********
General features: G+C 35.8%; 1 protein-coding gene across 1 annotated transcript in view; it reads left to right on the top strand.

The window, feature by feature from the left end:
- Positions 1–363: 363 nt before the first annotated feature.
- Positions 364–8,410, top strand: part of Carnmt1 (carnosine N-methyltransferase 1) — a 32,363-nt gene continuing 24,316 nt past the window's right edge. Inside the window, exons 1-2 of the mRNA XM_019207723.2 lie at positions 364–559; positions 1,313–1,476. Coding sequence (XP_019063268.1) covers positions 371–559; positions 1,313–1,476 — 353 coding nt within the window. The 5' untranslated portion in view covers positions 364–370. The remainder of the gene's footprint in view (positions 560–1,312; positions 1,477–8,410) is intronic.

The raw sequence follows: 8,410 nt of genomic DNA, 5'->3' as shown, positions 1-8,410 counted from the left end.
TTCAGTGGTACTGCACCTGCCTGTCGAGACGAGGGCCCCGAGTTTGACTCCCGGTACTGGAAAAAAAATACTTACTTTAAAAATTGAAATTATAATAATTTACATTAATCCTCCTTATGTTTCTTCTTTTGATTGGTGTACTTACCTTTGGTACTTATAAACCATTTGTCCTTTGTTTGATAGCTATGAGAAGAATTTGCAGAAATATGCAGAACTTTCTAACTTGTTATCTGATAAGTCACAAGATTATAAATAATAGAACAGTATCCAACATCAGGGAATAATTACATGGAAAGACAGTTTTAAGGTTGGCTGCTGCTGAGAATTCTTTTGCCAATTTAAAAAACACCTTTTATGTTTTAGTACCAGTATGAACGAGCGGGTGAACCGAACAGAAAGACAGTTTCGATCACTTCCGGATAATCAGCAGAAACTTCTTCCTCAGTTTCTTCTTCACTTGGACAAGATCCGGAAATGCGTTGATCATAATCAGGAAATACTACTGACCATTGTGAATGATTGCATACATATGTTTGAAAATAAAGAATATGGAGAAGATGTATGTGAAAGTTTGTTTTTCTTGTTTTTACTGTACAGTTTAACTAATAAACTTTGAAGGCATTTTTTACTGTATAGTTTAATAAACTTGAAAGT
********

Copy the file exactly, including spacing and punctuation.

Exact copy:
General features: G+C 35.8%; 1 protein-coding gene across 1 annotated transcript in view; it reads left to right on the top strand.

The window, feature by feature from the left end:
- Positions 1–363: 363 nt before the first annotated feature.
- Positions 364–8,410, top strand: part of Carnmt1 (carnosine N-methyltransferase 1) — a 32,363-nt gene continuing 24,316 nt past the window's right edge. Inside the window, exons 1-2 of the mRNA XM_019207723.2 lie at positions 364–559; positions 1,313–1,476. Coding sequence (XP_019063268.1) covers positions 371–559; positions 1,313–1,476 — 353 coding nt within the window. The 5' untranslated portion in view covers positions 364–370. The remainder of the gene's footprint in view (positions 560–1,312; positions 1,477–8,410) is intronic.

The raw sequence follows: 8,410 nt of genomic DNA, 5'->3' as shown, positions 1-8,410 counted from the left end.
TTCAGTGGTACTGCACCTGCCTGTCGAGACGAGGGCCCCGAGTTTGACTCCCGGTACTGGAAAAAAAATACTTACTTTAAAAATTGAAATTATAATAATTTACATTAATCCTCCTTATGTTTCTTCTTTTGATTGGTGTACTTACCTTTGGTACTTATAAACCATTTGTCCTTTGTTTGATAGCTATGAGAAGAATTTGCAGAAATATGCAGAACTTTCTAACTTGTTATCTGATAAGTCACAAGATTATAAATAATAGAACAGTATCCAACATCAGGGAATAATTACATGGAAAGACAGTTTTAAGGTTGGCTGCTGCTGAGAATTCTTTTGCCAATTTAAAAAACACCTTTTATGTTTTAGTACCAGTATGAACGAGCGGGTGAACCGAACAGAAAGACAGTTTCGATCACTTCCGGATAATCAGCAGAAACTTCTTCCTCAGTTTCTTCTTCACTTGGACAAGATCCGGAAATGCGTTGATCATAATCAGGAAATACTACTGACCATTGTGAATGATTGCATACATATGTTTGAAAATAAAGAATATGGAGAAGATGTATGTGAAAGTTTGTTTTTCTTGTTTTTACTGTACAGTTTAACTAATAAACTTTGAAGGCATTTTTTACTGTATAGTTTAATAAACTTGAAAGT